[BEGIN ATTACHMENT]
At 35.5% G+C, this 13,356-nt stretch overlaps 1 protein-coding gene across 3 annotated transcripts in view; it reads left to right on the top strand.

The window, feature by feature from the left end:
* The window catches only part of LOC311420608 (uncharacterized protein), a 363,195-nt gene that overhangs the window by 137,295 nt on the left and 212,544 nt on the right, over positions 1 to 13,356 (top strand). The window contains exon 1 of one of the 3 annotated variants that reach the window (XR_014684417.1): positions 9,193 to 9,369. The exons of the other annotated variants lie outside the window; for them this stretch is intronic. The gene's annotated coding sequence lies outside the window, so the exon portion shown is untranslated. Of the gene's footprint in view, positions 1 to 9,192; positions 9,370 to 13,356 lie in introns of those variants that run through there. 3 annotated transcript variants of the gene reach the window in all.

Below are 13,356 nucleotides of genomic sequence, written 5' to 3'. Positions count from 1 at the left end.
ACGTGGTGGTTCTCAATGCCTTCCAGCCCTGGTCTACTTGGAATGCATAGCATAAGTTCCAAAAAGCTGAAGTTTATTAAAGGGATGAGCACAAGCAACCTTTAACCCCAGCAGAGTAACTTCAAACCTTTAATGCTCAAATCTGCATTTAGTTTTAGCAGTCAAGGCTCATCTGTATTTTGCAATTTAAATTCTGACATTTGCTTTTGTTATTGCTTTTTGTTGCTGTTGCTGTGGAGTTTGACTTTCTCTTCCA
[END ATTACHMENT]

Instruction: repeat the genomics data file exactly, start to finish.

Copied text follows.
At 35.5% G+C, this 13,356-nt stretch overlaps 1 protein-coding gene across 3 annotated transcripts in view; it reads left to right on the top strand.

The window, feature by feature from the left end:
* The window catches only part of LOC311420608 (uncharacterized protein), a 363,195-nt gene that overhangs the window by 137,295 nt on the left and 212,544 nt on the right, over positions 1 to 13,356 (top strand). The window contains exon 1 of one of the 3 annotated variants that reach the window (XR_014684417.1): positions 9,193 to 9,369. The exons of the other annotated variants lie outside the window; for them this stretch is intronic. The gene's annotated coding sequence lies outside the window, so the exon portion shown is untranslated. Of the gene's footprint in view, positions 1 to 9,192; positions 9,370 to 13,356 lie in introns of those variants that run through there. 3 annotated transcript variants of the gene reach the window in all.

Below are 13,356 nucleotides of genomic sequence, written 5' to 3'. Positions count from 1 at the left end.
ACGTGGTGGTTCTCAATGCCTTCCAGCCCTGGTCTACTTGGAATGCATAGCATAAGTTCCAAAAAGCTGAAGTTTATTAAAGGGATGAGCACAAGCAACCTTTAACCCCAGCAGAGTAACTTCAAACCTTTAATGCTCAAATCTGCATTTAGTTTTAGCAGTCAAGGCTCATCTGTATTTTGCAATTTAAATTCTGACATTTGCTTTTGTTATTGCTTTTTGTTGCTGTTGCTGTGGAGTTTGACTTTCTCTTCCA